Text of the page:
Are you searching for a nursing job that allows you to skip the scrubs and stressful commutes? Remote nursing jobs offer these perks and more.
From telemedicine to teaching, nurses are finding that they don’t have to step inside a hospital or clinic to help patients.
No doubt, telemedicine certainly opened the door to more remote nursing jobs. For instance, Oregon Health State University’s telemedicine program captured about 13,000 telehealth visits in March 2020, a drastic rise from a mere 1,100 visits in February 2020, according to its website.
Demand for telemedicine services stems from many converging factors. These include the rapid expansion of healthcare technology, social distancing during the COVID-19 pandemic, and growing disparities affecting patients’ access to health care. Rural communities are especially affected by disparities, according to the National Rural Health Association.
The first telehealth nursing jobs emerged in the late 1990s. These mostly consisted of nurse telephone helplines, or nurse triage, said Mona Stecker, DNP, NP-BC, CNRN, SCRN, who runs a private practice with neurology patients, in Fresno, California. Stecker is also president of the American Association of Neuroscience Nurses.
After graduate school, Stecker worked for a health system that also operated an insurance branch with telephone nurse triage. The concept of telephone nurse triage evolved with the emergence of video technology and synchronous appointments, she said.
“At that time, RNs, LPNs, and LVNs could do triage over the phone,” said Stecker. “Now, big hospital systems with their own insurance plans are doing nursing triage, but you’re doing more than nursing triage and talking over the phone because you can visualize the patient with video.”
Patients also seem to appreciate having access to telehealth services. About 80% of patients reported satisfaction with telehealth visits, according to a literature review of academic and clinical studies published by the American Telemedicine Association, in their “Patient Satisfaction in Virtual Care” report.
In addition, in a small NIH study, nurses reported overall job satisfaction with working in telehealth nursing.
Virtual nursing jobs for all skill levels
As technology continues to keep people connected, virtual jobs will continue to expand, which can mean more remote nursing opportunities for nurses at all education and experience levels.
“For nurses with associate’s degrees or a BA, there are utilization review jobs at insurance companies and individual hospitals,” Stecker said. “In Fresno hospitals, utilization review jobs are completely remote.”
This job entails reviewing hospitalized patients’ medical records. RN reviewers compare labs, diagnostics, vital signs, and nursing notes to verify appropriate care based on diagnosis. Reviewers can downgrade patients from inpatient to outpatient ambulatory care, Stecker said.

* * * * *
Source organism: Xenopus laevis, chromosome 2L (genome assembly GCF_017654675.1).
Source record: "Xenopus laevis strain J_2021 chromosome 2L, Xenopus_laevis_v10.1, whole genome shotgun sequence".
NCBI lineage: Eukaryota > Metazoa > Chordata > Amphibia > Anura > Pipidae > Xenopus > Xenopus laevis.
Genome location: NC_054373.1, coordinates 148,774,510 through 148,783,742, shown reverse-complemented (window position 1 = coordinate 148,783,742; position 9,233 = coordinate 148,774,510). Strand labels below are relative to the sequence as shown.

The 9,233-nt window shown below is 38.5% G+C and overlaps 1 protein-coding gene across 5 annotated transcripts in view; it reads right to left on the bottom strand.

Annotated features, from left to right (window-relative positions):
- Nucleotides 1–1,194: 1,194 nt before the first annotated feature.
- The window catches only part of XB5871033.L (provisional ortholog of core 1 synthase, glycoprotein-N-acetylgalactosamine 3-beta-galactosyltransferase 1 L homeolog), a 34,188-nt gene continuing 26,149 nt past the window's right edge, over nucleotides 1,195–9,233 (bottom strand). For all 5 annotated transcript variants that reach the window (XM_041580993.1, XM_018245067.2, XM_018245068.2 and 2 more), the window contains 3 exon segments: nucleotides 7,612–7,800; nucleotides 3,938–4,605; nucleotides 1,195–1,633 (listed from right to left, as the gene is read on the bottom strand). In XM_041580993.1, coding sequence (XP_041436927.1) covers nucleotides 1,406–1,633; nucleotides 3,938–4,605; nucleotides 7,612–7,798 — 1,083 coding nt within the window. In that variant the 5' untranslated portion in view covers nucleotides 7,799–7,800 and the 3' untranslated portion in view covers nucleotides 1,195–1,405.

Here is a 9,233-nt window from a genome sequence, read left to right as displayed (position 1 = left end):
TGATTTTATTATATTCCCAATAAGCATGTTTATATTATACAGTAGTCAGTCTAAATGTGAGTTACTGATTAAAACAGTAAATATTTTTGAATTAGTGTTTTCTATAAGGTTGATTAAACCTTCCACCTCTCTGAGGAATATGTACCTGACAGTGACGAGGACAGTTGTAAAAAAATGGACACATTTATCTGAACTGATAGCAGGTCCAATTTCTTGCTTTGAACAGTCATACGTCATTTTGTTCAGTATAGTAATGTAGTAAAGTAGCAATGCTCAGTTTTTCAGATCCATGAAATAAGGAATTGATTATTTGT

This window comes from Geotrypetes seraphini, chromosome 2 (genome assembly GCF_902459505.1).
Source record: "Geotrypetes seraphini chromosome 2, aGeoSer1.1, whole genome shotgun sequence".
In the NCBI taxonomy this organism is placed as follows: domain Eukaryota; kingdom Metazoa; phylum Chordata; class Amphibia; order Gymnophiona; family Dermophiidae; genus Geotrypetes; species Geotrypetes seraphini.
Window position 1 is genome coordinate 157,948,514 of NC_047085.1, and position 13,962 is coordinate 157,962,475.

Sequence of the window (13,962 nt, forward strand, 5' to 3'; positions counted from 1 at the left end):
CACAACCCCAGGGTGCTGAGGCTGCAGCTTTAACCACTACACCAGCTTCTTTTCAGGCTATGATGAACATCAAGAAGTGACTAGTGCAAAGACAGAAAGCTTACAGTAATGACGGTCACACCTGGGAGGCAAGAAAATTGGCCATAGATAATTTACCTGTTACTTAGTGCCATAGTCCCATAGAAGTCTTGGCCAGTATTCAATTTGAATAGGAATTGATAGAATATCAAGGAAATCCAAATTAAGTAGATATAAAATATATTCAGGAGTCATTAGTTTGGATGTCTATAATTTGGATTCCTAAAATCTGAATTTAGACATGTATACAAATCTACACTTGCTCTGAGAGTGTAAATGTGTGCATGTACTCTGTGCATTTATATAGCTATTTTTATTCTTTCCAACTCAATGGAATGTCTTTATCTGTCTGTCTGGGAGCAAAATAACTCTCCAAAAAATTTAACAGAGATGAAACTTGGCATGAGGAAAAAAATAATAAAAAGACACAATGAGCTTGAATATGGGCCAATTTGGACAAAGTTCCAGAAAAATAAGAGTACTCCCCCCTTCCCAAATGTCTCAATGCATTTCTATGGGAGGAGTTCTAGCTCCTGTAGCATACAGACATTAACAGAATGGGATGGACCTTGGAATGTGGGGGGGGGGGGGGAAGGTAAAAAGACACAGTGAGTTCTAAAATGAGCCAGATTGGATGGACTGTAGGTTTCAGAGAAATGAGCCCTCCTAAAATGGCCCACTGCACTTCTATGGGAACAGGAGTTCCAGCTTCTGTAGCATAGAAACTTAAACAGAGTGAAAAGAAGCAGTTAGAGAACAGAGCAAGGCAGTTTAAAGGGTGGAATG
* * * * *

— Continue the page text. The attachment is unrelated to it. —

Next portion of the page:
Hospitals hire reviewers to ensure the proper level of patient care is justified “because hospitals do not want to be blindsided by insurance companies that will not pay for services,” Stecker added.
Whether the job applicant seeks a part-time remote nursing job, full-time remote, or a hybrid position (splitting time at home and in-office), hospitals hire utilization reviewers in all capacities.
Another option lies with insurance companies that hire RNs for virtual jobs as case managers. In this role, RNs review workers’ compensation claims and verify that the appropriate course of treatment is provided based on an employee’s illness or injury.
Advanced practice nurses (APRNs) looking for virtual nursing jobs have options as well, including teaching in online clinical nurse education programs. Academic institutions offer plenty of remote nursing jobs from home, Stecker said.
Content reviewing is another role APRNs can fill from home. To find these remote nursing jobs, Stecker suggested querying nursing journals and textbook publishers. There’s demand in telehealth for APRNs in telepsychiatry, urgent care, as remote telehealth nurse practitioners, and in executive level positions.
If the legal side of health care sounds intriguing, Stecker said legal nurse consultants (LNC) hired for malpractice cases often work remotely, as well. Law firms look for nurses at all levels, Stecker said.
“Education and experience is law firm dependent,” she said, so RNs with an associate’s degree and the right experience may qualify for certain jobs at law firms. “In a malpractice case, if a patient gets a catheter infection, an RN with bedside nursing experience can review the bedside notes to see if the patient was bathed and properly toileted.”
APRNs review diagnostic testing and medication orders. The goal is to determine if the right orders were placed and in a timely fashion, she said.
Remote nursing may not be for everyone, but tech-savvy nurses can find it a challenging, yet satisfying route, if the need or desire arises to try something new within the profession.
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